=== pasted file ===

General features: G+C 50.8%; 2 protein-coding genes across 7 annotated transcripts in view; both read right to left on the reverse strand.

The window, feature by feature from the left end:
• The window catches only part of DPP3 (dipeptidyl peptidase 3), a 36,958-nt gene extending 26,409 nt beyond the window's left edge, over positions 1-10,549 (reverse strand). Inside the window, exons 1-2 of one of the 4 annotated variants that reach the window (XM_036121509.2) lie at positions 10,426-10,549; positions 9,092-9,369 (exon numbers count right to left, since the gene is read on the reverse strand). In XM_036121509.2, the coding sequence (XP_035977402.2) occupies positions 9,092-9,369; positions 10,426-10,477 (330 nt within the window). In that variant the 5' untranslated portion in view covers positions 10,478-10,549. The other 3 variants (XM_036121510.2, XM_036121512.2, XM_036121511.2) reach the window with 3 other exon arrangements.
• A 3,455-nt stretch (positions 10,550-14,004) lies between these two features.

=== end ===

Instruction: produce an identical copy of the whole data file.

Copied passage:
General features: G+C 50.8%; 2 protein-coding genes across 7 annotated transcripts in view; both read right to left on the reverse strand.

The window, feature by feature from the left end:
• The window catches only part of DPP3 (dipeptidyl peptidase 3), a 36,958-nt gene extending 26,409 nt beyond the window's left edge, over positions 1-10,549 (reverse strand). Inside the window, exons 1-2 of one of the 4 annotated variants that reach the window (XM_036121509.2) lie at positions 10,426-10,549; positions 9,092-9,369 (exon numbers count right to left, since the gene is read on the reverse strand). In XM_036121509.2, the coding sequence (XP_035977402.2) occupies positions 9,092-9,369; positions 10,426-10,477 (330 nt within the window). In that variant the 5' untranslated portion in view covers positions 10,478-10,549. The other 3 variants (XM_036121510.2, XM_036121512.2, XM_036121511.2) reach the window with 3 other exon arrangements.
• A 3,455-nt stretch (positions 10,550-14,004) lies between these two features.